In the late 30's and 40-ies. U. investigated the chemical properties of rhodopsin and its decay products under the influence of various modes of illumination in different species. Based on his experiments he concluded that 'all the visual pigments, which are known to have been built on a unified plan: composed of retinal (vitamin A aldehyde), associated with ... opsin '.
By 1950, Mr.. U. already had enough information about the rhodopsin to try to synthesize a substance. Together with his graduate student Ruth Hubbard spent his first experience with the use of vitamin A in the form of fish oil. As they expected, the reaction formed rhodopsin, which fade and then rebuilt with different modes of illumination in the same way as the natural rhodopsin. To confirm these results have. Hubbard and repeated the experiment using pure crystalline vitamin A. However, in this case, rhodopsin is not synthesized.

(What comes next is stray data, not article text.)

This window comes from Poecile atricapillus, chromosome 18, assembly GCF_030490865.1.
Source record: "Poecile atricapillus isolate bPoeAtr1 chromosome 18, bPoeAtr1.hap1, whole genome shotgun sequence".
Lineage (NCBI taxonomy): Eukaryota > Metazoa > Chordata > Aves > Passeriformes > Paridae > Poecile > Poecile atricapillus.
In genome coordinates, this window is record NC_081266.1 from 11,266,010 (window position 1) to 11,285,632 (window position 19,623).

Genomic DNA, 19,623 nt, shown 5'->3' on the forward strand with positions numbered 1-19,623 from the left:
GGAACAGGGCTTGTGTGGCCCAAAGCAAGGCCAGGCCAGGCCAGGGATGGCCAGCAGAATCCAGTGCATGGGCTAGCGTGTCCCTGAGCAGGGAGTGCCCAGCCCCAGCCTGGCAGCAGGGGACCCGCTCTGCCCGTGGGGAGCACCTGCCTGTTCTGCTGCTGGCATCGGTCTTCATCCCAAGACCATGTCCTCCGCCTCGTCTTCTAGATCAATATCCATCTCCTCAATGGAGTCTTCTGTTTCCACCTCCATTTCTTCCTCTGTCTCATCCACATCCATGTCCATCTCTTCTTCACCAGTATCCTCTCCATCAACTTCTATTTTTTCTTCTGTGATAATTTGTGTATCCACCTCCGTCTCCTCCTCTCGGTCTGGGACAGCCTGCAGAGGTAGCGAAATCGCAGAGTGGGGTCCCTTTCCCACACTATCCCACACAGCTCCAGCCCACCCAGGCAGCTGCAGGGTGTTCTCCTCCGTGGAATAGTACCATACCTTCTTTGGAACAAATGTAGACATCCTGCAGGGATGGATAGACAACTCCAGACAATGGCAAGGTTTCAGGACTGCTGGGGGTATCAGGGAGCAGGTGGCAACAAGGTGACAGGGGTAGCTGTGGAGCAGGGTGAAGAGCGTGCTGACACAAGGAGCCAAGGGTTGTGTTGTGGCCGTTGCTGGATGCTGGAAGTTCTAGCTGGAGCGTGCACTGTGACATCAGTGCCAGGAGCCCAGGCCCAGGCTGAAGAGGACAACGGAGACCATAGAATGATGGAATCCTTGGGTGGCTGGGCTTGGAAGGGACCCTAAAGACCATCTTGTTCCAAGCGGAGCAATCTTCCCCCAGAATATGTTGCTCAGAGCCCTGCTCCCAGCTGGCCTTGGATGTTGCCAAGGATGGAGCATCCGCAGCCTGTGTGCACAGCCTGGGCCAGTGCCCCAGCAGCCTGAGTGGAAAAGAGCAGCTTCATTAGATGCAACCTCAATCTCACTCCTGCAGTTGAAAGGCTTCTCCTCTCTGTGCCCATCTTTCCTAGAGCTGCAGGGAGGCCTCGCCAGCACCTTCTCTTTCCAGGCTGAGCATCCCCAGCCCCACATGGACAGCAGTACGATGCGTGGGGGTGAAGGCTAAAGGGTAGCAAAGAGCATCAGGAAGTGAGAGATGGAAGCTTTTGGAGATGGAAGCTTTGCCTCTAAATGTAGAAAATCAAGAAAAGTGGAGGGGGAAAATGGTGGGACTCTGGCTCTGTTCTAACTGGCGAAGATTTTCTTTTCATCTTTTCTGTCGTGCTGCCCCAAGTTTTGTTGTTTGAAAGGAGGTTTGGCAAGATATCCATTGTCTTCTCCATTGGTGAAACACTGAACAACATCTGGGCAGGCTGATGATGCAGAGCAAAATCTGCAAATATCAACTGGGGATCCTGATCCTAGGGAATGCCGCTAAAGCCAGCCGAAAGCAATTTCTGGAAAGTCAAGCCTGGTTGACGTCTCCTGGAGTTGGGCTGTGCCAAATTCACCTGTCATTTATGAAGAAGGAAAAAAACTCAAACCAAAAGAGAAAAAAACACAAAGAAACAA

Soon the experimenters realized that they had not failed, and faced with the mechanism of action of rhodopsin. Retinal is the molecule with a long 'arm' of carbon atoms, which may be located in several different ways, each location leads to the existence of so-called isomer. The most stable trans-isomer, formed of crystalline vitamin A, in which carbon atoms are arranged in one plane. Further investigation revealed the existence of other forms are not exposed to light retinal (11-cis-isomer), exactly corresponding protein molecule opsin. 'This deviation from the plane - explained U., - seemed to make such an unstable molecule that can be difficult to detect its. However, it became clear that the resultant 11-cis-isomeric form of retinal moderately stable, but only under condition of preservation of darkness'. Since the direct trans-isomer does not match the binding sites on the molecule, opsin, illuminated rhodopsin dissociates into retinal (vitamin A aldehyde) and opsin.